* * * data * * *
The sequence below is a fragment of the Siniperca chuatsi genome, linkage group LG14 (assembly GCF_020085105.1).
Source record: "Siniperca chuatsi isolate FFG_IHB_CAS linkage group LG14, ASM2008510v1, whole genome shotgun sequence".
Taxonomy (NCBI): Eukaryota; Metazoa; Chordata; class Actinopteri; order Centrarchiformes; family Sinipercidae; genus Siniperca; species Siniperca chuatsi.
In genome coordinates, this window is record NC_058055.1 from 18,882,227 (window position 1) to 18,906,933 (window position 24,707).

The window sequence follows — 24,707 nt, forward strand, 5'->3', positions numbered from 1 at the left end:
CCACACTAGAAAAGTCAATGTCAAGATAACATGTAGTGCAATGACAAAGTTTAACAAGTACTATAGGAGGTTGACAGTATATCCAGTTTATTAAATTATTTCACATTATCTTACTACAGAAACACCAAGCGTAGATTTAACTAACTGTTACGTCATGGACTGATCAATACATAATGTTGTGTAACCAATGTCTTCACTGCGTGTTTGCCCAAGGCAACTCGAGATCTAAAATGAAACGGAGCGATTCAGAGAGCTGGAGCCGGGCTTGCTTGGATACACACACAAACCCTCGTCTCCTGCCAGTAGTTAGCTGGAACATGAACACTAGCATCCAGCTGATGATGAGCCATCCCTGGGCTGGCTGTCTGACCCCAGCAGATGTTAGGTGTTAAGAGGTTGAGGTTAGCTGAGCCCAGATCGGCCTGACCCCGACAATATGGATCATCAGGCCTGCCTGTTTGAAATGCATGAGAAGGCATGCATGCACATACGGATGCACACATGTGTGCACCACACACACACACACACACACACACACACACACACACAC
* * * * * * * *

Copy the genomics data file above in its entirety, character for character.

The sequence below is a fragment of the Siniperca chuatsi genome, linkage group LG14 (assembly GCF_020085105.1).
Source record: "Siniperca chuatsi isolate FFG_IHB_CAS linkage group LG14, ASM2008510v1, whole genome shotgun sequence".
Taxonomy (NCBI): Eukaryota; Metazoa; Chordata; class Actinopteri; order Centrarchiformes; family Sinipercidae; genus Siniperca; species Siniperca chuatsi.
In genome coordinates, this window is record NC_058055.1 from 18,882,227 (window position 1) to 18,906,933 (window position 24,707).

The window sequence follows — 24,707 nt, forward strand, 5'->3', positions numbered from 1 at the left end:
CCACACTAGAAAAGTCAATGTCAAGATAACATGTAGTGCAATGACAAAGTTTAACAAGTACTATAGGAGGTTGACAGTATATCCAGTTTATTAAATTATTTCACATTATCTTACTACAGAAACACCAAGCGTAGATTTAACTAACTGTTACGTCATGGACTGATCAATACATAATGTTGTGTAACCAATGTCTTCACTGCGTGTTTGCCCAAGGCAACTCGAGATCTAAAATGAAACGGAGCGATTCAGAGAGCTGGAGCCGGGCTTGCTTGGATACACACACAAACCCTCGTCTCCTGCCAGTAGTTAGCTGGAACATGAACACTAGCATCCAGCTGATGATGAGCCATCCCTGGGCTGGCTGTCTGACCCCAGCAGATGTTAGGTGTTAAGAGGTTGAGGTTAGCTGAGCCCAGATCGGCCTGACCCCGACAATATGGATCATCAGGCCTGCCTGTTTGAAATGCATGAGAAGGCATGCATGCACATACGGATGCACACATGTGTGCACCACACACACACACACACACACACACACACACACACACAC